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Texas Banker Allen Stanford Sentenced to 110 Years for Ponzi Scheme; Dow Up in Choppy Session; Mixed Results for European Markets; Merkel Says Germany Cannot Fix Eurozone Crisis Alone; Spanish Bond Yields Hit 7 Percent; Italian Borrowing Costs Cause for Concern; All Eyes on Greece; Europe's Future; OPEC Members Divided Over Production Levels; OPEC Meeting; Dollar Slipping

Aired June 14, 2012 - 14:00:00   ET


NINA DOS SANTOS, CNN INTERNATIONAL HOST: A hundred and ten years in prison. Allen Stanford is sentenced for running a $7 billion Ponzi scheme.

Record high borrowing costs a low point for Spain.

And in Greece, the parents forced to give up their children because they just can't afford to look out for them.

I'm Nina Dos Santos and this is QUEST MEANS BUSINESS.

Good evening. The former billionaire Allen Stanford has been sentenced to 110 years in prison for one of the biggest financial scams in history. Stanford was convicted of stealing more than $7 billion from investors in a long-running Ponzi scheme.

Maggie Lake now joins us from New York to find out exactly what this means. So first off, Maggie, remind us exactly how this Ponzi scheme worked.

MAGGIE LAKE, CNN INTERNATIONAL CORRESPONDENT: Well, Nina, they say that based out of the Cayman Islands, he was in a traditional way bringing money in, saying that he was investing it, and really just funneling it toward other businesses. A typical pyramid scheme, much as we've seen with these sort of instances recently.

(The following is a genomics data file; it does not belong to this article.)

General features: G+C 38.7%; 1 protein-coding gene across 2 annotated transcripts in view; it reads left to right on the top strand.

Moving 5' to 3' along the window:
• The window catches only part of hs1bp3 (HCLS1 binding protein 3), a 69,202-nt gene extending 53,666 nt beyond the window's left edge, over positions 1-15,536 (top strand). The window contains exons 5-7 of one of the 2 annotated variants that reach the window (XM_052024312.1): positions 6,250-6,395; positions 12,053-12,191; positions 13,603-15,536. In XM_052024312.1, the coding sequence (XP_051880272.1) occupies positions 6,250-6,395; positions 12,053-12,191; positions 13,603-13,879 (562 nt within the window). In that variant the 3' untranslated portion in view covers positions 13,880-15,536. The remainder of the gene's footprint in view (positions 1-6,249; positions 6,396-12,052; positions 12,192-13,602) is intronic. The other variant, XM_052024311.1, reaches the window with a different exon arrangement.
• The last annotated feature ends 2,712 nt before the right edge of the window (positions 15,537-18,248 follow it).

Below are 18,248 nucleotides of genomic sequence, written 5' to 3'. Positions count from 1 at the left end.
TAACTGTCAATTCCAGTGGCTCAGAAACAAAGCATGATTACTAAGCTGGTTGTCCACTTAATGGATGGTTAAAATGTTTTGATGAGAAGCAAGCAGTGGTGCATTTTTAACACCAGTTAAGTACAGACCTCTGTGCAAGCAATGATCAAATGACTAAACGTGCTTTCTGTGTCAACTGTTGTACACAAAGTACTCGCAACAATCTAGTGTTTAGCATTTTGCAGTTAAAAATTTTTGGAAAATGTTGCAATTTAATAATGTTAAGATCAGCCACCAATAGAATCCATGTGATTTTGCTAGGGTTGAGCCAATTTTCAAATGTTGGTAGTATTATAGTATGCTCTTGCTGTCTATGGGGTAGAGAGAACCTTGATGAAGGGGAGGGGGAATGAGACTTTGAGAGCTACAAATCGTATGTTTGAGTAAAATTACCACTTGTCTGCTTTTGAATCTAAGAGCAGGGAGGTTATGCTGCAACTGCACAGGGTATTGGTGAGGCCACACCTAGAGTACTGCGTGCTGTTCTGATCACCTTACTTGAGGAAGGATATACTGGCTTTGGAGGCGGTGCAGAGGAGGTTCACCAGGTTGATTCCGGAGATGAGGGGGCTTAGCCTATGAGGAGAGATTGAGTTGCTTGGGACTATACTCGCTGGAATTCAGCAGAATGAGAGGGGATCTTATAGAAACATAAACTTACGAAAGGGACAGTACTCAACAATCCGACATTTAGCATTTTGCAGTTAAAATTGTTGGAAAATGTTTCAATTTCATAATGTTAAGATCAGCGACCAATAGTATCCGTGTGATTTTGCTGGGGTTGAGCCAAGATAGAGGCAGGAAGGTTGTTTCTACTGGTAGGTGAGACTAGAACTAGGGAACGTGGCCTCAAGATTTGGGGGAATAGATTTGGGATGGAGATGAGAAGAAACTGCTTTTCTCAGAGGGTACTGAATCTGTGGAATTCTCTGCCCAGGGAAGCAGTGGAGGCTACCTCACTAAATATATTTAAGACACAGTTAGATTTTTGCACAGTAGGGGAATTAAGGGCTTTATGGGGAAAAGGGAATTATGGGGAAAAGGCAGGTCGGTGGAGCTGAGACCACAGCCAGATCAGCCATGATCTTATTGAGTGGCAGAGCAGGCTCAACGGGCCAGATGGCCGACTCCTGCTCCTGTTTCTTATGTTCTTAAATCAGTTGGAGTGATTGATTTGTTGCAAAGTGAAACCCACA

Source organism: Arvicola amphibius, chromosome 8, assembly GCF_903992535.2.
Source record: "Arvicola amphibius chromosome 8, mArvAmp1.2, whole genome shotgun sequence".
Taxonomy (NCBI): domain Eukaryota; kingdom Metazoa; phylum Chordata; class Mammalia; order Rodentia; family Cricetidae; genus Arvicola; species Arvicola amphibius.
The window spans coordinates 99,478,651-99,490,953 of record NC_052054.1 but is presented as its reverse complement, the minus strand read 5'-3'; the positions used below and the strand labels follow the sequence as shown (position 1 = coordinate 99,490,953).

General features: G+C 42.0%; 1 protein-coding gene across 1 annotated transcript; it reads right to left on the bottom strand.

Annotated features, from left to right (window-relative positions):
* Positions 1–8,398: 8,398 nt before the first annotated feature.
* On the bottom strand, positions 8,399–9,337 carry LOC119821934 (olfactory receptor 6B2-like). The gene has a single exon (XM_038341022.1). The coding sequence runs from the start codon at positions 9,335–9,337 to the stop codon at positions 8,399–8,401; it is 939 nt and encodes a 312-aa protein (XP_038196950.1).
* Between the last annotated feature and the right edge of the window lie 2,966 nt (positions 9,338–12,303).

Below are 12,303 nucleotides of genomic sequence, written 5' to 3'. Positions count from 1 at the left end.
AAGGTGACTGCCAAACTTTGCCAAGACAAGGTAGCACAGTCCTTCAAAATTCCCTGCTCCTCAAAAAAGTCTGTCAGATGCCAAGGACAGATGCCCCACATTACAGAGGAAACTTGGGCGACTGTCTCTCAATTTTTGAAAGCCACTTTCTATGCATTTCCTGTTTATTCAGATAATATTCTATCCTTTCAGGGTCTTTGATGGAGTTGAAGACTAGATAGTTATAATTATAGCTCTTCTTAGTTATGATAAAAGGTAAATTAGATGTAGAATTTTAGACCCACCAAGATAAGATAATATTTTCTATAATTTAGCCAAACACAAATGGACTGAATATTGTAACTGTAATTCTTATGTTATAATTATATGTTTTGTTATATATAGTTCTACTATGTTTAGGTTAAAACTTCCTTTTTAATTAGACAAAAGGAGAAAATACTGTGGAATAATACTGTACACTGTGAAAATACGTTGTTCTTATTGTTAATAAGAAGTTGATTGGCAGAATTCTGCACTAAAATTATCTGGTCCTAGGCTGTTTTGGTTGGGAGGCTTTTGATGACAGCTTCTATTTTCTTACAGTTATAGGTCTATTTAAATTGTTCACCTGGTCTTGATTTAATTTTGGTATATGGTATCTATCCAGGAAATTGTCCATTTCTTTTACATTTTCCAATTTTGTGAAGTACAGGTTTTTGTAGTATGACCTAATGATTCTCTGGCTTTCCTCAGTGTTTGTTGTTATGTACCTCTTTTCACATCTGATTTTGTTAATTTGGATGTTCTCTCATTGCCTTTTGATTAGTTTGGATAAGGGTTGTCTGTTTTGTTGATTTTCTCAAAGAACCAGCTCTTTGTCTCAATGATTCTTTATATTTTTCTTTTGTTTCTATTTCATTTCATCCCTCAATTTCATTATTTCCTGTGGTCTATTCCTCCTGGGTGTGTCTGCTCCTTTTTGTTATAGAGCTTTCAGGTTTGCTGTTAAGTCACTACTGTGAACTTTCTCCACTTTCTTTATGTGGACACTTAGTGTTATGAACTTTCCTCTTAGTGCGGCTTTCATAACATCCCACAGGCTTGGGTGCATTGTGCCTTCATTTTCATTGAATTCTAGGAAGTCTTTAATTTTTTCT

Hundred and ten years sounds like a lot of time, but it's actually half -- only half -- of what the prosecution was actually asking for. It still means that he is going to spend his entire life in prison.

Stanford himself addressed the court today, as did the judge. The judge, by the way, calling this one of the worst financial crimes ever.

Allen Stanford, for his part, spoke for about 40 minutes in what people in the court described as sort of a rambling address professing his innocence, saying that the was a scapegoat, that it was really the federal government who destroyed his legitimate businesses, and that is the reason that investors are out all of this money.

This case has been going on for three years, an extraordinary end to what has at times been a very bizarre case. You may remember at one point, Allen Stanford appeared beat up when he was in jail. At another point, he seemed to be fueling rumors that he was some sort of operative for the CIA, of course completely unfounded rumors.